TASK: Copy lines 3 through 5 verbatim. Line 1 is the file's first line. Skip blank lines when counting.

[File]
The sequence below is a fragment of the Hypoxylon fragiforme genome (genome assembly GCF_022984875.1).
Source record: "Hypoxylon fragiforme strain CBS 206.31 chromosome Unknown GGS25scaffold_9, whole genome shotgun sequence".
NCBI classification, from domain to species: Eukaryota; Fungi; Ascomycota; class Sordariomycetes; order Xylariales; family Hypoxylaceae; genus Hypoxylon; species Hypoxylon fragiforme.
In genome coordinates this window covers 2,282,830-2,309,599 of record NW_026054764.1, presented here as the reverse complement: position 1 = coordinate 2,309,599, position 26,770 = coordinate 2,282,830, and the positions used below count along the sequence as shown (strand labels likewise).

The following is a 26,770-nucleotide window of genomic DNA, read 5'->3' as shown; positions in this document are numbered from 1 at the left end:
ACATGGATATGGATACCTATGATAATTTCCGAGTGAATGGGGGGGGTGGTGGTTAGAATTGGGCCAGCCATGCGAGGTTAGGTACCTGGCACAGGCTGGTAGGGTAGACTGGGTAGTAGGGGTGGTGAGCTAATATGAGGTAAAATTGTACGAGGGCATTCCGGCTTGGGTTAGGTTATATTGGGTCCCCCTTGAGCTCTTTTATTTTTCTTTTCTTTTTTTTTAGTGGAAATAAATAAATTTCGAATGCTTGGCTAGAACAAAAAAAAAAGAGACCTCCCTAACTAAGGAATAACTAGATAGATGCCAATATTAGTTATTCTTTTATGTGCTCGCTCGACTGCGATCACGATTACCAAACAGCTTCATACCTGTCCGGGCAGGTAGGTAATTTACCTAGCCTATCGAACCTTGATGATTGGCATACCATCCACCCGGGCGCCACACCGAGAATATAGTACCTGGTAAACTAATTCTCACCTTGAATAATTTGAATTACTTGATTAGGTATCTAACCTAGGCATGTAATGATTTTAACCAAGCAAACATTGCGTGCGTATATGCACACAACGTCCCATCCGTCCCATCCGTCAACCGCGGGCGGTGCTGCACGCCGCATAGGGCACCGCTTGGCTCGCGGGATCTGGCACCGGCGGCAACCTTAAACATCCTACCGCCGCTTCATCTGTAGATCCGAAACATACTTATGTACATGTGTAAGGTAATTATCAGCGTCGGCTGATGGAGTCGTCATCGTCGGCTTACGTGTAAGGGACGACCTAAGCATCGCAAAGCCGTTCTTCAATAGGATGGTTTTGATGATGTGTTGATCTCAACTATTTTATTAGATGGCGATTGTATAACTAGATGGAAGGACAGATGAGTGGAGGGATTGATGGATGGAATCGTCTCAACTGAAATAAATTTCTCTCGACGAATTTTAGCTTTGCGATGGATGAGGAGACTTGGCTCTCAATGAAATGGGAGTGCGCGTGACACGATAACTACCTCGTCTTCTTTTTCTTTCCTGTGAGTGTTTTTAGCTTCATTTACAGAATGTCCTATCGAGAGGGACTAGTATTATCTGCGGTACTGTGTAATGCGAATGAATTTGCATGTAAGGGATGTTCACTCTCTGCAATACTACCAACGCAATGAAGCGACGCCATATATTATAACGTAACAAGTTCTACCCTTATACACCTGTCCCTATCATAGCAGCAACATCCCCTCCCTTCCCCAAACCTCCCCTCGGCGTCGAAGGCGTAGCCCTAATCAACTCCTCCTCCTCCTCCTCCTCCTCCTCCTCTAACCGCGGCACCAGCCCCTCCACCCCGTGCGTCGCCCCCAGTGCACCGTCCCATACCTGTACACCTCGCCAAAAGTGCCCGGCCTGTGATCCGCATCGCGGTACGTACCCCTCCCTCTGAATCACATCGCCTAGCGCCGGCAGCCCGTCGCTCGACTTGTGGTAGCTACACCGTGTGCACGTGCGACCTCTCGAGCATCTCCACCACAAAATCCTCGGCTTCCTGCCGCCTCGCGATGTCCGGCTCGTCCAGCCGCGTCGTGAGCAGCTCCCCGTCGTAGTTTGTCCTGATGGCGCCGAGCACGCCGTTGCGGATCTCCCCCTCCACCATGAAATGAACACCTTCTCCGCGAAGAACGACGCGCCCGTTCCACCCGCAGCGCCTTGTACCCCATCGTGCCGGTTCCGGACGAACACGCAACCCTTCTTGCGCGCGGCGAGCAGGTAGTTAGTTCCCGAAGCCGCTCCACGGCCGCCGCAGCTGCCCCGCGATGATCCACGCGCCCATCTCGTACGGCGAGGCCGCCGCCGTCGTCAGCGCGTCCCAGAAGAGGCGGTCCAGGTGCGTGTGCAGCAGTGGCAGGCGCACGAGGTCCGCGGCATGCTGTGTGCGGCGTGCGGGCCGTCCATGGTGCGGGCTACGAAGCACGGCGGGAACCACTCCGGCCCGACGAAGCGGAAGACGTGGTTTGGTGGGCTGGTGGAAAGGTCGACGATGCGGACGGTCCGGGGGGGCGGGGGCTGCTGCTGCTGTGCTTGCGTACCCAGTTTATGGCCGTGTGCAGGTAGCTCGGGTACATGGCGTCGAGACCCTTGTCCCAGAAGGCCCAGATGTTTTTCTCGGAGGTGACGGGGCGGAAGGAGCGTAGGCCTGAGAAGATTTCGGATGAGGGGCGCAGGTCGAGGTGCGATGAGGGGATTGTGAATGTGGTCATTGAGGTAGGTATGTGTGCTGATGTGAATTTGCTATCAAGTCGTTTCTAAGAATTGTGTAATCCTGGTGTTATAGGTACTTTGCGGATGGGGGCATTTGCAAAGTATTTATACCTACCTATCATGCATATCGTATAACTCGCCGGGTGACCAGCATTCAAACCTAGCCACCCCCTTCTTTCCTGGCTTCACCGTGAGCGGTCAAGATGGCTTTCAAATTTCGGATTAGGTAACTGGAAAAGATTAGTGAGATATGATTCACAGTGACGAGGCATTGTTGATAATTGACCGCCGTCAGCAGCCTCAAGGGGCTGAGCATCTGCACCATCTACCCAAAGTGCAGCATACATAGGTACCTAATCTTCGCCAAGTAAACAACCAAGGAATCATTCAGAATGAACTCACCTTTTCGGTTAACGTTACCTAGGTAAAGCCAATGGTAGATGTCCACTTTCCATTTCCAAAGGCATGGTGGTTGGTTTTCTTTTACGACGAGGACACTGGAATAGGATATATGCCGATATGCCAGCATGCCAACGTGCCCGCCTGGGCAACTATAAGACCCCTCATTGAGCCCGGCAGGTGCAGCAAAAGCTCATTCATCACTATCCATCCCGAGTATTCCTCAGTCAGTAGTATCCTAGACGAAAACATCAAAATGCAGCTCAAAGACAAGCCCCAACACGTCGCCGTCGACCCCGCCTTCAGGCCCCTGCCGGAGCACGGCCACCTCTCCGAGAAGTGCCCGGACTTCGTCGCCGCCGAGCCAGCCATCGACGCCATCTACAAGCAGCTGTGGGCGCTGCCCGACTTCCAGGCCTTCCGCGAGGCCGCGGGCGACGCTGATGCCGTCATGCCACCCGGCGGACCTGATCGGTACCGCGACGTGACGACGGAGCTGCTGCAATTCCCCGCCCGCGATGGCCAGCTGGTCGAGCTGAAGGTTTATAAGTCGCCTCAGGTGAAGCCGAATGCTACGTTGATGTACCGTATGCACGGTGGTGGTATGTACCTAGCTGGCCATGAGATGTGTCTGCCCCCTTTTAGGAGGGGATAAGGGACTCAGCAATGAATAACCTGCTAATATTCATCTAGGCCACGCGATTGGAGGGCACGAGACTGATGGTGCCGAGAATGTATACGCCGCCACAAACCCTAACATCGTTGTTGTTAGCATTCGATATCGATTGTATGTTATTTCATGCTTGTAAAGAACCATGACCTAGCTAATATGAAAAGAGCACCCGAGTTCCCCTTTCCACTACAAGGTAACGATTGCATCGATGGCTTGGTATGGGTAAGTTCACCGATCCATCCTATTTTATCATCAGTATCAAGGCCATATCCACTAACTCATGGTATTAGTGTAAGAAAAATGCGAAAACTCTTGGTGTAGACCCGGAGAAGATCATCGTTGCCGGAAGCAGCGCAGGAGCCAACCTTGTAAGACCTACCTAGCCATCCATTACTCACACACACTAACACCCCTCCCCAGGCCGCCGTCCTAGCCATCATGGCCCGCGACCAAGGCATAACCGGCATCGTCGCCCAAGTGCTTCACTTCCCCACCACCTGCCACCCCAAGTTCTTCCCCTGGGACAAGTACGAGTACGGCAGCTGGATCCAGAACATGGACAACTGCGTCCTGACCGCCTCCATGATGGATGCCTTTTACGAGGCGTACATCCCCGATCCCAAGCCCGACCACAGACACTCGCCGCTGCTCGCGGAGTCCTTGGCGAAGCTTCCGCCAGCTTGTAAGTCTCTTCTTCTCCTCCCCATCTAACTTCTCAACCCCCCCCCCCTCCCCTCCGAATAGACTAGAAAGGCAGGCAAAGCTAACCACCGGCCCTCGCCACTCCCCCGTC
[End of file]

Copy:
NCBI classification, from domain to species: Eukaryota; Fungi; Ascomycota; class Sordariomycetes; order Xylariales; family Hypoxylaceae; genus Hypoxylon; species Hypoxylon fragiforme.
In genome coordinates this window covers 2,282,830-2,309,599 of record NW_026054764.1, presented here as the reverse complement: position 1 = coordinate 2,309,599, position 26,770 = coordinate 2,282,830, and the positions used below count along the sequence as shown (strand labels likewise).

The following is a 26,770-nucleotide window of genomic DNA, read 5'->3' as shown; positions in this document are numbered from 1 at the left end: